“Speaking Freely” show recorded July 30, 2002, in New York.
Richie Havens: I’m Richie Havens, and I’m speaking freely.
Ken Paulson: Welcome to “Speaking Freely,” a weekly show about free expression and America. I’m Ken Paulson, and this is Richie Havens.
Havens: [Plays and sings] “There’s a thousand roads that get there,/ and each one looks the same./ And we’ll never stamp your thinking,/ should you have gone the other way?/ There are those who give directions,/ even though they’re lost themselves./ And those who finally get there/ never leave no trace of a trail./ So if you’re searchin’ for/ some peace of mind/ I’m not trying to be no prophet./ I’m not trying to change your mind./ But I think that this/ searching is such a waste of time,/ such a waste of time./ There are those who have religion./ Teach them how to live each day./ Guess they believe in paradise./ All you’ve got to do is pray./ But me, myself, I’m easy./ I don’t really have to know,/ just as long as I’m still breathing,/ and I’ve got somewhere to go./ Searchin’ for/ some peace of mind/ Out in a world that’s cold and unkind./ Oh, babe, someone will show us a sign,/ throw us a line./ Paradise is a hard place,/ Paradise is a hard place,/ Paradise is a hard place,/ hard place to find.”
[Cheers and Applause]
Havens: Thank you.
Paulson: “Paradise” from the brand-new Richie Havens CD, Wishing Well. And we’ve got Richie on CD. We’ve got Richie in book form: They Can’t Hide Us Anymore. And the good news is, we have Richie Havens in person. Welcome. It’s good to have you here.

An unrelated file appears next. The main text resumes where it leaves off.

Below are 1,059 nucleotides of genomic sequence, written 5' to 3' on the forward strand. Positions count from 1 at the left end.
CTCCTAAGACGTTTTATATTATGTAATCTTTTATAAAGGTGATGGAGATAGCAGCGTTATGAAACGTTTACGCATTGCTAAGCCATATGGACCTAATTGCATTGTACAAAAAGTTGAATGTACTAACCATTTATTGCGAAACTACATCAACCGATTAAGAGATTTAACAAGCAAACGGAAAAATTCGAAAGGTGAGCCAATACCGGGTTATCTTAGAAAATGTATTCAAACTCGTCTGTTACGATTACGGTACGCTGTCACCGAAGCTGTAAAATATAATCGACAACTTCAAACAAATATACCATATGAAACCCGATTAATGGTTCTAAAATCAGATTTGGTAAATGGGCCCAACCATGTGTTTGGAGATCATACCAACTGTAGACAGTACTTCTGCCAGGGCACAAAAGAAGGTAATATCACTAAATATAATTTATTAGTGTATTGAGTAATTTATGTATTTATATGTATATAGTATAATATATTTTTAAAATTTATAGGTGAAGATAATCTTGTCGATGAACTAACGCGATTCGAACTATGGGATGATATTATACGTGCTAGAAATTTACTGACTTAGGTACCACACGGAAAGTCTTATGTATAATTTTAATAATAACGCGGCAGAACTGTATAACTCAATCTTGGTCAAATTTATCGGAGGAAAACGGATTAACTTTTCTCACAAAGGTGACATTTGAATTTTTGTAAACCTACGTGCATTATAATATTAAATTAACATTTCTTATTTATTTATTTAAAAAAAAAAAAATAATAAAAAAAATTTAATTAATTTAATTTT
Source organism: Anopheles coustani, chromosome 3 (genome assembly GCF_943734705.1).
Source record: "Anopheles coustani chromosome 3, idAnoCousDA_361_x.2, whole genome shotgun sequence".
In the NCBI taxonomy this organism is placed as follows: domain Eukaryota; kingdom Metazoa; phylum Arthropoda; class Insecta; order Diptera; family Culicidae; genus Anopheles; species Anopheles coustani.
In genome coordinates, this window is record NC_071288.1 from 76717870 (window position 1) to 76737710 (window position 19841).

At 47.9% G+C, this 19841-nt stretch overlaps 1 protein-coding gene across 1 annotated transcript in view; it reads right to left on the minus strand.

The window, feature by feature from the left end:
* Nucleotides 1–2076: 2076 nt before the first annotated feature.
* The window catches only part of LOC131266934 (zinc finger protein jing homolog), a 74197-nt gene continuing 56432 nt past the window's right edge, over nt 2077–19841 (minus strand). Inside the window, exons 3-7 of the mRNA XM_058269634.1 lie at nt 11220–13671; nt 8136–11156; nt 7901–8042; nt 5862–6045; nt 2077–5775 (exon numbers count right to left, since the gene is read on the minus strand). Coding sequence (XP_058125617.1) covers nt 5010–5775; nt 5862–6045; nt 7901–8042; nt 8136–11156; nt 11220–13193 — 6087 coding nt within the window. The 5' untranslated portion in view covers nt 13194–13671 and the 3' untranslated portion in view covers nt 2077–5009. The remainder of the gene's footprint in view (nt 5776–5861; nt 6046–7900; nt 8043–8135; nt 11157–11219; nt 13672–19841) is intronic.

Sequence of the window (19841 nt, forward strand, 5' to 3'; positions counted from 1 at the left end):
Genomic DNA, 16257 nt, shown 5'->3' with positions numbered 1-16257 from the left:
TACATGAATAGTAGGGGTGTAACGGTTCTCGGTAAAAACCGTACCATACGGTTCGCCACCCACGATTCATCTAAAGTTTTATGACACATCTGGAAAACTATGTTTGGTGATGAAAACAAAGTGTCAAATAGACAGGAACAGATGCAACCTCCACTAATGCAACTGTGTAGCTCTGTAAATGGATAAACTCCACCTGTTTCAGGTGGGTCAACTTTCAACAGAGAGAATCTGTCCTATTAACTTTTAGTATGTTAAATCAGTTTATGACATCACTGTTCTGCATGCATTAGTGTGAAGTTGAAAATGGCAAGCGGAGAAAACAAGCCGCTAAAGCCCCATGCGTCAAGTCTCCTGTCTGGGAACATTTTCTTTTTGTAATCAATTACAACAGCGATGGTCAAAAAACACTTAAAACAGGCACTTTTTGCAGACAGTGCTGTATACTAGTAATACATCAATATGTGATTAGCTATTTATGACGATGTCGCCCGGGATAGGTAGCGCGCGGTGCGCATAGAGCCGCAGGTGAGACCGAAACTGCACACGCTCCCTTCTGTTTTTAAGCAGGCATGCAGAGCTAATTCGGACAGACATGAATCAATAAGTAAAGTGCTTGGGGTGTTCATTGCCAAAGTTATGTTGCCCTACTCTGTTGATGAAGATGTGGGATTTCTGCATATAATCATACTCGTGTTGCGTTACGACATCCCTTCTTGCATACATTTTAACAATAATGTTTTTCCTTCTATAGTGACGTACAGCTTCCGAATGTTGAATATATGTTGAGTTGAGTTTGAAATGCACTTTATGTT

Havens: Thank you. Thank you very much.
Paulson: We’re also joined by Walter Parks. Glad to have you here. If you’ve got a book or a CD, we can plug those a little later. This had to be a little bit different: recording Wishing Well from recording Mixed Bag. A good number of years between the two.
Havens: Oh, yes. Actually, it feels like my Mixed Bag III. You know, it’s like, I did Mixed Bag II about ten, 11 years after one, and now it’s the other cycle. So, I think we’re at the top of the cycle again. And when the sound starts to sound like that, we’re back to the beginning.
Paulson: How do you decide it’s time to go back in the studio and put a new one out?
Havens: You know, I really don’t. I know that there’s a time — I actually was on the road promising people this particular one for the last three-and-a-half years. But I get to do it because I actually take the time out of going on the road. I’m on the road every weekend all year round, so I’m booked so far ahead, you don’t get the chance to think you’re gonna do it at this time or that time, so I sort of end up doing it in between going out on the road.
Paulson: Your whole career has been about music and about activism and about caring about society, and the book tells some great stories. One of the surprises to me was that your origins in music largely stem from doo-wop or with some young people in the neighborhood. Could you talk a little bit about that?